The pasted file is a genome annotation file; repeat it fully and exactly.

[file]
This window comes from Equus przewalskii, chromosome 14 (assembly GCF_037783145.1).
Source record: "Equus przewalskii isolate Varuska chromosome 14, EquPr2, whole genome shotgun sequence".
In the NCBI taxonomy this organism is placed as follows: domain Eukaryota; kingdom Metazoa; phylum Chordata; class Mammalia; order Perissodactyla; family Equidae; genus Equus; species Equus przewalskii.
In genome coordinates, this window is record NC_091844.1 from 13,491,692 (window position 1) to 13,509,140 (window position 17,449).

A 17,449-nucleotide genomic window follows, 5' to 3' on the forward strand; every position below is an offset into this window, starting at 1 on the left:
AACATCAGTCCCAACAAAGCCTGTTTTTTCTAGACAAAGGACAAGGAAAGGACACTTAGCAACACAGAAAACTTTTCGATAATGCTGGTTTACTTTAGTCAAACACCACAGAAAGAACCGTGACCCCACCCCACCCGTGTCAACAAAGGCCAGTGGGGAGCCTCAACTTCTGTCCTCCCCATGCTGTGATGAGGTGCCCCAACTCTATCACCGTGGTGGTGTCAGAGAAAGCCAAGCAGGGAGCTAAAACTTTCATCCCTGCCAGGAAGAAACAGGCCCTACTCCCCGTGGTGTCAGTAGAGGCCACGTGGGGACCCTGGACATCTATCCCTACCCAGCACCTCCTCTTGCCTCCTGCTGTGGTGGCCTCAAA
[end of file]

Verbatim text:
This window comes from Equus przewalskii, chromosome 14 (assembly GCF_037783145.1).
Source record: "Equus przewalskii isolate Varuska chromosome 14, EquPr2, whole genome shotgun sequence".
In the NCBI taxonomy this organism is placed as follows: domain Eukaryota; kingdom Metazoa; phylum Chordata; class Mammalia; order Perissodactyla; family Equidae; genus Equus; species Equus przewalskii.
In genome coordinates, this window is record NC_091844.1 from 13,491,692 (window position 1) to 13,509,140 (window position 17,449).

A 17,449-nucleotide genomic window follows, 5' to 3' on the forward strand; every position below is an offset into this window, starting at 1 on the left:
AACATCAGTCCCAACAAAGCCTGTTTTTTCTAGACAAAGGACAAGGAAAGGACACTTAGCAACACAGAAAACTTTTCGATAATGCTGGTTTACTTTAGTCAAACACCACAGAAAGAACCGTGACCCCACCCCACCCGTGTCAACAAAGGCCAGTGGGGAGCCTCAACTTCTGTCCTCCCCATGCTGTGATGAGGTGCCCCAACTCTATCACCGTGGTGGTGTCAGAGAAAGCCAAGCAGGGAGCTAAAACTTTCATCCCTGCCAGGAAGAAACAGGCCCTACTCCCCGTGGTGTCAGTAGAGGCCACGTGGGGACCCTGGACATCTATCCCTACCCAGCACCTCCTCTTGCCTCCTGCTGTGGTGGCCTCAAA